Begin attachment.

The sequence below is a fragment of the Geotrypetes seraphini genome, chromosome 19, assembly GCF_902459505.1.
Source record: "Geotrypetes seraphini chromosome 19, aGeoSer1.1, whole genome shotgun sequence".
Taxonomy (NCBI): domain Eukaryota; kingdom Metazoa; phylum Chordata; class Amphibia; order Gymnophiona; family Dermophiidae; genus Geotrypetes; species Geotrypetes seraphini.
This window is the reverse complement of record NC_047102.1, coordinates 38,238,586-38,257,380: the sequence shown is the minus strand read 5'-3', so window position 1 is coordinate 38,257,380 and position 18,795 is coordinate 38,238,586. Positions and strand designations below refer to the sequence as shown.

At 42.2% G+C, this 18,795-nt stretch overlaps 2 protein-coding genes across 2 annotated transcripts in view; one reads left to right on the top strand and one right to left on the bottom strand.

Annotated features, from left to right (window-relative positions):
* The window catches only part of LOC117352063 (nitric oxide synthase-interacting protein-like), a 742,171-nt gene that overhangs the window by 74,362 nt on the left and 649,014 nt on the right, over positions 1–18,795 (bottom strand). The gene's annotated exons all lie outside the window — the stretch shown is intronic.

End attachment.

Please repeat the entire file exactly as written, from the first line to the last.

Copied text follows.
The sequence below is a fragment of the Geotrypetes seraphini genome, chromosome 19, assembly GCF_902459505.1.
Source record: "Geotrypetes seraphini chromosome 19, aGeoSer1.1, whole genome shotgun sequence".
Taxonomy (NCBI): domain Eukaryota; kingdom Metazoa; phylum Chordata; class Amphibia; order Gymnophiona; family Dermophiidae; genus Geotrypetes; species Geotrypetes seraphini.
This window is the reverse complement of record NC_047102.1, coordinates 38,238,586-38,257,380: the sequence shown is the minus strand read 5'-3', so window position 1 is coordinate 38,257,380 and position 18,795 is coordinate 38,238,586. Positions and strand designations below refer to the sequence as shown.

At 42.2% G+C, this 18,795-nt stretch overlaps 2 protein-coding genes across 2 annotated transcripts in view; one reads left to right on the top strand and one right to left on the bottom strand.

Annotated features, from left to right (window-relative positions):
* The window catches only part of LOC117352063 (nitric oxide synthase-interacting protein-like), a 742,171-nt gene that overhangs the window by 74,362 nt on the left and 649,014 nt on the right, over positions 1–18,795 (bottom strand). The gene's annotated exons all lie outside the window — the stretch shown is intronic.